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Chrzanow:

The Life and Destruction of a Jewish Shtetl

English Translation Copyright (c) 1989 by Chrzanower Young Men's Association

Translation by Jonathan Boyarin
Copyeditor: Mary Smith
Editor: Solomon Gross

All rights reserved. No part of this publication may be reproduced, stored in a retrieval system, or transmitted, in any form or by any means, electronic, mechanical, photocopying, recording, or otherwise, without the written permission of Chrzanower Young Men's Association.

Library of Congress Catalog Card Number: 89-83411

Published by Solomon Gross, Roslyn Harbor, New York under the auspices of the Chrzanower Young Men's Association

Printed and bound in the United States of America by Cushing-Malloy, Inc.


A Word From The Publisher

My undertaking is finished now. At this point I would like to share with you my thoughts and feelings about this project.
The committee of the Chrzanower Association and all my friends have constantly given me encouragement and praise, for which I am naturally grateful. I would, however, like everyone to know that I consider myself very privileged indeed to have had the opportunity to do this work and to reawaken the memories of our friends and neighbors who have not been as lucky as we are.
More important yet is my hope that this book will reach future generations in general and especially those whose origin happens to be Chrzanow. Some might make their first acquaintance with grandparents, uncles or aunts they never knew. Let them learn and reflect about their yearnings, ambitions and behavior. Let them compare these with those of the youth of today: The past often hides answers for the future. It is very sad that this is all we can offer to show those lost that they have not been completely forgotten and that their sacrifice will contribute greatly to prevent a tragedy of this magnitude from happening again.

Solomon Gross


Acknowledgement

Among the hundreds of cities and towns in Poland where Jews once lived, our town of Chrzanow was one of the important centers of Jewish life. Its Jewish population was saturated with culture and learning, rich in folklore, deeply interspersed in religious life. The German occupation of Poland, and the complete, disastrous destruction of Polish Jewry that followed, has laid waste the Jewish population of Chrzanow. The scant number of survivors no longer have a home, nor even a grave or marker at which to shed their tears of bitterness and suffering. But Hitler's demonic plan to erase the Jewish folk from the face of the earth did not succeed. Even among the few survivors we found people with considerable talents.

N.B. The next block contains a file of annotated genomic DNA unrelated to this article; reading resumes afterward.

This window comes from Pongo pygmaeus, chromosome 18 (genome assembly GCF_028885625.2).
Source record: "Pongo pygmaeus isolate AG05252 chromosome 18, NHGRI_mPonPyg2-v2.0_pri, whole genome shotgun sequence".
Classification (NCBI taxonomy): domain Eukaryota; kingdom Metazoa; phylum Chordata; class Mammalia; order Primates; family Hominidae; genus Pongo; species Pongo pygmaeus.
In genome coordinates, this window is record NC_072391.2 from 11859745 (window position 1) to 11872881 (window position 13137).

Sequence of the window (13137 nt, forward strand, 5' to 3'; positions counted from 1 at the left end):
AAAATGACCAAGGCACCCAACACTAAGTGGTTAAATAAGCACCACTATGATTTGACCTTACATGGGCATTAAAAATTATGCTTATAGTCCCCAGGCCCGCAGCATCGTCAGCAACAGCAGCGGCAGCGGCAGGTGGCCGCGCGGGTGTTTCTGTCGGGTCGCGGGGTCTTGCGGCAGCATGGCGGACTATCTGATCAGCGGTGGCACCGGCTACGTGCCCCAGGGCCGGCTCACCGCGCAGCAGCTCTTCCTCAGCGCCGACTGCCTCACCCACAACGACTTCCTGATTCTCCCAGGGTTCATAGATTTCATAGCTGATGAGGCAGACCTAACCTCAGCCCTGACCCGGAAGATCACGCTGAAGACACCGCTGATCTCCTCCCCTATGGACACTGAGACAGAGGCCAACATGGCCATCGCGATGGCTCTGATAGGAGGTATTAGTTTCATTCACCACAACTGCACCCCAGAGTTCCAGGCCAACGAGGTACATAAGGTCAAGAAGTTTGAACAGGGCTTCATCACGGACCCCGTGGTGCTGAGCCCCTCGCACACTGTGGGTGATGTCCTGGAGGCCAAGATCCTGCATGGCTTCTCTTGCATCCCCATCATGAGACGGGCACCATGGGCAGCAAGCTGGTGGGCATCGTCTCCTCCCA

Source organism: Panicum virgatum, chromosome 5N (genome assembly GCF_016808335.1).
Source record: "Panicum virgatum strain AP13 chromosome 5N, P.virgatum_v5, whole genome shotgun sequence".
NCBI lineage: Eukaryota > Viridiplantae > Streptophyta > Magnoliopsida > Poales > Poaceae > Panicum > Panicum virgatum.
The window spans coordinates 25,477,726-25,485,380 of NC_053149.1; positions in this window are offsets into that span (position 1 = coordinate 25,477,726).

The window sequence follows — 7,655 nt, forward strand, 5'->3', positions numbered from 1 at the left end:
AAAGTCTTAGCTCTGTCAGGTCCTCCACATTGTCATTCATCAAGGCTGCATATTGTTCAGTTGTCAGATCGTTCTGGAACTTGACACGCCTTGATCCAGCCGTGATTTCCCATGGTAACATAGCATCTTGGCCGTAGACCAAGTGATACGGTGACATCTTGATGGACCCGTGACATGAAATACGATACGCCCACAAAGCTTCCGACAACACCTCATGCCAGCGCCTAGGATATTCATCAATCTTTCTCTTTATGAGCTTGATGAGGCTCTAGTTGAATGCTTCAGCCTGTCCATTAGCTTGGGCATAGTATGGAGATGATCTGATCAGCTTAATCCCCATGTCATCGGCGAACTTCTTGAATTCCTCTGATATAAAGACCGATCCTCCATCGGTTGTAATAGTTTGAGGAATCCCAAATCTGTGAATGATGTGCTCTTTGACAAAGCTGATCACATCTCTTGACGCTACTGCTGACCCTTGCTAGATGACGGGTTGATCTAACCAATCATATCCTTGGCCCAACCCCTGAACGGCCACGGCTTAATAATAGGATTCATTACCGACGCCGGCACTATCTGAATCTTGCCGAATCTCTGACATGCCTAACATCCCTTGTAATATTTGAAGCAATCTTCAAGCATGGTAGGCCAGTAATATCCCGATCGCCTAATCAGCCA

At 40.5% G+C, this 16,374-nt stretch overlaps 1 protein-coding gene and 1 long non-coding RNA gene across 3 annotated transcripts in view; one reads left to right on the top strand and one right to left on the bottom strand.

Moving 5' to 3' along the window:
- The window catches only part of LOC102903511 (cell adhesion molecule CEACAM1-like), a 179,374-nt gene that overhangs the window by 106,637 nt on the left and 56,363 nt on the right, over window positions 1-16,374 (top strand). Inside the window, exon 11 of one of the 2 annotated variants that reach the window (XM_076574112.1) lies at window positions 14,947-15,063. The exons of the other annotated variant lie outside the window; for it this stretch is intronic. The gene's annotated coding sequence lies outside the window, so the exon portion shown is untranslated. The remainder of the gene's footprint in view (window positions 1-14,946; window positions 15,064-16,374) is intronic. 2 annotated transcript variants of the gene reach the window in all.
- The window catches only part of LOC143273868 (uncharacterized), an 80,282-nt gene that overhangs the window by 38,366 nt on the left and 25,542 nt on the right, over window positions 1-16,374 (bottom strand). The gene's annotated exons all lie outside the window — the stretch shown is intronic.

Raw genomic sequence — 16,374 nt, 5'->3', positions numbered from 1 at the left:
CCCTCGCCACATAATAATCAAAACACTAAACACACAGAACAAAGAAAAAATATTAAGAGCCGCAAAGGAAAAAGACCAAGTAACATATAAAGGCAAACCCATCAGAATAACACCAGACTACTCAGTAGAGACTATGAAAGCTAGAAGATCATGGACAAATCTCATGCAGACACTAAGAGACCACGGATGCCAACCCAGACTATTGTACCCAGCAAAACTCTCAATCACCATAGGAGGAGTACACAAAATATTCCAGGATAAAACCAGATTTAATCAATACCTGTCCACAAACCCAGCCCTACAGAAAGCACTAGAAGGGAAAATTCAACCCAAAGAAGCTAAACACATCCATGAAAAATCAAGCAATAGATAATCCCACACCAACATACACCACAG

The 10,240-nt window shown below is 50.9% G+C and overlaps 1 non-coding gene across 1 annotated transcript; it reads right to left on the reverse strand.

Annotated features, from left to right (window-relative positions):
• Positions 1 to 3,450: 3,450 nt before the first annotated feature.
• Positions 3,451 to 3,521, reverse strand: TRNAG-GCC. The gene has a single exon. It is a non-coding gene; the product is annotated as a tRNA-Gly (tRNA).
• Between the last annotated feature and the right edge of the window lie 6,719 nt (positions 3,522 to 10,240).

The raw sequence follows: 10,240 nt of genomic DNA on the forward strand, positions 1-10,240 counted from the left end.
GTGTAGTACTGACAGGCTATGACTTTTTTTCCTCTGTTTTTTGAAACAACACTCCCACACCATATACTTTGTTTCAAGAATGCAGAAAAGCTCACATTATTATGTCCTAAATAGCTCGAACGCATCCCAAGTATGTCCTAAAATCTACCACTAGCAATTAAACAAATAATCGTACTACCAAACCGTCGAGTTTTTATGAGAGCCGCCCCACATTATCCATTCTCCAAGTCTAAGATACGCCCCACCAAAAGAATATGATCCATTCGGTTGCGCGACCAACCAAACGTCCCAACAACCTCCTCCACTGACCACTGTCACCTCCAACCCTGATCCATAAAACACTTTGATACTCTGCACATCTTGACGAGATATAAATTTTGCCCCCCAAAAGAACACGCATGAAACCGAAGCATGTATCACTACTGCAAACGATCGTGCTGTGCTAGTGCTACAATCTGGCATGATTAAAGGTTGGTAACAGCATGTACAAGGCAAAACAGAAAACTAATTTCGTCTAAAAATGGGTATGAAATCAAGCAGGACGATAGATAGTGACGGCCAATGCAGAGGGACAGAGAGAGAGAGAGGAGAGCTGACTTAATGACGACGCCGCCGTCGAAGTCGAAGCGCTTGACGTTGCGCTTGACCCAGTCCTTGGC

The author of The Original Book of Chrzanow, Mr. Mordechei Bochner, was such a man. He undertook the difficult task of commemorating our town, Chrzanow - its people, its lifestyle, its joys and sorrows, its pleasures and pain, its devotion to religion and to God, its respect for fellow men, its exuberance and its sadness. In dire circumstances at the war's end, with the pain fresh and the ashes still smoldering, he wrote this book, thus erecting a lasting monument to be handed down through generations to come. For half a century we, the survivors, read and reread the book until its pages crumbled, worn by use and time.

A new generation of Chrzanower descendants has grown up, and we, the survivors, were burdened with the obligation to pass on our legacy. And again among us we found a man, Solomon (Shlamek) Gross, willing to undertake the enormous project of republishing the book. But Shlamek also decided to improve and perpetuate the legacy we are leaving behind. He had the book translated from the original Jewish into English, to make it accessible to a wider readership. He also added previously unavailable pictures, wrote appropriate captions, revived long forgotten names.